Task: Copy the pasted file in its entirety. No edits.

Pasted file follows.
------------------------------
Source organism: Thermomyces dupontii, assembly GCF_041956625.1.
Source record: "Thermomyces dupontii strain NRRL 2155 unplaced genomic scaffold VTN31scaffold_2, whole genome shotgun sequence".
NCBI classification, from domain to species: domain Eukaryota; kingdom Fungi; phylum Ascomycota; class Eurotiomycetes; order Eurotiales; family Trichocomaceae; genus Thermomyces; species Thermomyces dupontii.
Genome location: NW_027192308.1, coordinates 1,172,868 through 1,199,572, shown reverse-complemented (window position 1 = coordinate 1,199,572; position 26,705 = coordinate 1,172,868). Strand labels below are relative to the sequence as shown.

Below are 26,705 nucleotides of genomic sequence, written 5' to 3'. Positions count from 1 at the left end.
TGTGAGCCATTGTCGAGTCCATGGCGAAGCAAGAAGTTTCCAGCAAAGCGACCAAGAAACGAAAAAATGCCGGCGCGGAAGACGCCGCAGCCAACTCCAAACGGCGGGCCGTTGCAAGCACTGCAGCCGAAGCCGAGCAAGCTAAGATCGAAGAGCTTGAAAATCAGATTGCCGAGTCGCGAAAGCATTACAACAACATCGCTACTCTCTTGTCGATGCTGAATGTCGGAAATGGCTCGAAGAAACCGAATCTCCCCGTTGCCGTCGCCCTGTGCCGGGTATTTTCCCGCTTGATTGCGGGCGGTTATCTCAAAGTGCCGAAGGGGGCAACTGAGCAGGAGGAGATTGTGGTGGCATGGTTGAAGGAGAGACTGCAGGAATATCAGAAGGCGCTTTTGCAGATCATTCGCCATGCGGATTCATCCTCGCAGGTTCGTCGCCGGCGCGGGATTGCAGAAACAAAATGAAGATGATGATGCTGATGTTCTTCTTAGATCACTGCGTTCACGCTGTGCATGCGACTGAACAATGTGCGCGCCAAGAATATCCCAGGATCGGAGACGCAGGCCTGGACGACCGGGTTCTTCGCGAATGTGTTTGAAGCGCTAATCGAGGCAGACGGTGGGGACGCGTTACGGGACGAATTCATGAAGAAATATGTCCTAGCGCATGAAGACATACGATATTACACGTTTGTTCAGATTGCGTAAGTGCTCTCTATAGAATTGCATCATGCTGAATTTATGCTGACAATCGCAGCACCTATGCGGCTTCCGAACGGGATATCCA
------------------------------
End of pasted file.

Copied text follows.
Source organism: Thermomyces dupontii, assembly GCF_041956625.1.
Source record: "Thermomyces dupontii strain NRRL 2155 unplaced genomic scaffold VTN31scaffold_2, whole genome shotgun sequence".
NCBI classification, from domain to species: domain Eukaryota; kingdom Fungi; phylum Ascomycota; class Eurotiomycetes; order Eurotiales; family Trichocomaceae; genus Thermomyces; species Thermomyces dupontii.
Genome location: NW_027192308.1, coordinates 1,172,868 through 1,199,572, shown reverse-complemented (window position 1 = coordinate 1,199,572; position 26,705 = coordinate 1,172,868). Strand labels below are relative to the sequence as shown.

Below are 26,705 nucleotides of genomic sequence, written 5' to 3'. Positions count from 1 at the left end.
TGTGAGCCATTGTCGAGTCCATGGCGAAGCAAGAAGTTTCCAGCAAAGCGACCAAGAAACGAAAAAATGCCGGCGCGGAAGACGCCGCAGCCAACTCCAAACGGCGGGCCGTTGCAAGCACTGCAGCCGAAGCCGAGCAAGCTAAGATCGAAGAGCTTGAAAATCAGATTGCCGAGTCGCGAAAGCATTACAACAACATCGCTACTCTCTTGTCGATGCTGAATGTCGGAAATGGCTCGAAGAAACCGAATCTCCCCGTTGCCGTCGCCCTGTGCCGGGTATTTTCCCGCTTGATTGCGGGCGGTTATCTCAAAGTGCCGAAGGGGGCAACTGAGCAGGAGGAGATTGTGGTGGCATGGTTGAAGGAGAGACTGCAGGAATATCAGAAGGCGCTTTTGCAGATCATTCGCCATGCGGATTCATCCTCGCAGGTTCGTCGCCGGCGCGGGATTGCAGAAACAAAATGAAGATGATGATGCTGATGTTCTTCTTAGATCACTGCGTTCACGCTGTGCATGCGACTGAACAATGTGCGCGCCAAGAATATCCCAGGATCGGAGACGCAGGCCTGGACGACCGGGTTCTTCGCGAATGTGTTTGAAGCGCTAATCGAGGCAGACGGTGGGGACGCGTTACGGGACGAATTCATGAAGAAATATGTCCTAGCGCATGAAGACATACGATATTACACGTTTGTTCAGATTGCGTAAGTGCTCTCTATAGAATTGCATCATGCTGAATTTATGCTGACAATCGCAGCACCTATGCGGCTTCCGAACGGGATATCCA